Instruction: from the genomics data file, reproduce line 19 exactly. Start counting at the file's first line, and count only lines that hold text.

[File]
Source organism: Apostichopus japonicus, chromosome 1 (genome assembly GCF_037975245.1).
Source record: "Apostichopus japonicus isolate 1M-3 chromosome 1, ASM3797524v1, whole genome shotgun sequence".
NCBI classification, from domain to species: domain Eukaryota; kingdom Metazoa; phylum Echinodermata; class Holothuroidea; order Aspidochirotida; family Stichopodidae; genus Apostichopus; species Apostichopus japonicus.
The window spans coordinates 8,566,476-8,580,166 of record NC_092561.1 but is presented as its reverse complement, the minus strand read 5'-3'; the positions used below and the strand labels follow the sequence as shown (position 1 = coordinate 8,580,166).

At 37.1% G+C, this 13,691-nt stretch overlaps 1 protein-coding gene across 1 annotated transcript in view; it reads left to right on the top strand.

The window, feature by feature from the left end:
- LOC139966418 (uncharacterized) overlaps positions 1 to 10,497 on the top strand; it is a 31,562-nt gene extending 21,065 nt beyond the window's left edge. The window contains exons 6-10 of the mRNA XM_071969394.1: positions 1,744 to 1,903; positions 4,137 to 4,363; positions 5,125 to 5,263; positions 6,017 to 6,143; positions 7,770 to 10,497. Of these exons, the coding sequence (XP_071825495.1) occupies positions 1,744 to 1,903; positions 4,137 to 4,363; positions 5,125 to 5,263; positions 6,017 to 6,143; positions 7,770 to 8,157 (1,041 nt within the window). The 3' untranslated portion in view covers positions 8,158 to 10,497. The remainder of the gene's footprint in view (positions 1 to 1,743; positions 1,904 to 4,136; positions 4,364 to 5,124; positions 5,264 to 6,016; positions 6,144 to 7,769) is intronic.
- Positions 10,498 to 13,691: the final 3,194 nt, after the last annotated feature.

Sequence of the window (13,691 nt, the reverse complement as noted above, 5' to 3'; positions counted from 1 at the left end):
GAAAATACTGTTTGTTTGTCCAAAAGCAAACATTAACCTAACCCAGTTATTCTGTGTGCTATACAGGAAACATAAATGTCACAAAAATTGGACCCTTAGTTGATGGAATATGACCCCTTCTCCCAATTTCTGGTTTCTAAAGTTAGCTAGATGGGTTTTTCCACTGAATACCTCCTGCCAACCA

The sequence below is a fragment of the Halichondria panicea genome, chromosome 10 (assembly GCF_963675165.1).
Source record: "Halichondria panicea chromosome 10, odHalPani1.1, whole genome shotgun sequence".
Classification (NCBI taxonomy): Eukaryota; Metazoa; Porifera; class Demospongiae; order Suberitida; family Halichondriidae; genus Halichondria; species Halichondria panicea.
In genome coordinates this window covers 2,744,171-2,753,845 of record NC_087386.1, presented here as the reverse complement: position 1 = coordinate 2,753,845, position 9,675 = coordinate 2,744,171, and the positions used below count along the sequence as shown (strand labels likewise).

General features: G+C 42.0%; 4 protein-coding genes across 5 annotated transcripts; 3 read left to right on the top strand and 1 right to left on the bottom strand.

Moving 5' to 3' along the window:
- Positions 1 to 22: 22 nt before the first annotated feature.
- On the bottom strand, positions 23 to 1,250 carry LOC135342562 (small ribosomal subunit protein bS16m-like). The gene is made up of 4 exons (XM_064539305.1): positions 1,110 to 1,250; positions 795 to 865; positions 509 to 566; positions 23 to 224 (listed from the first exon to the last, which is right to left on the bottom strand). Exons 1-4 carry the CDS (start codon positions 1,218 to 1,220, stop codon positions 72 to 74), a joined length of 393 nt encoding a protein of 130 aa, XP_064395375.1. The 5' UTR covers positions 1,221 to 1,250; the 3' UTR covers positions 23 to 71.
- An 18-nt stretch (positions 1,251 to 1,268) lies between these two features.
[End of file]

- An 18-nt stretch (positions 1,251 to 1,268) lies between these two features.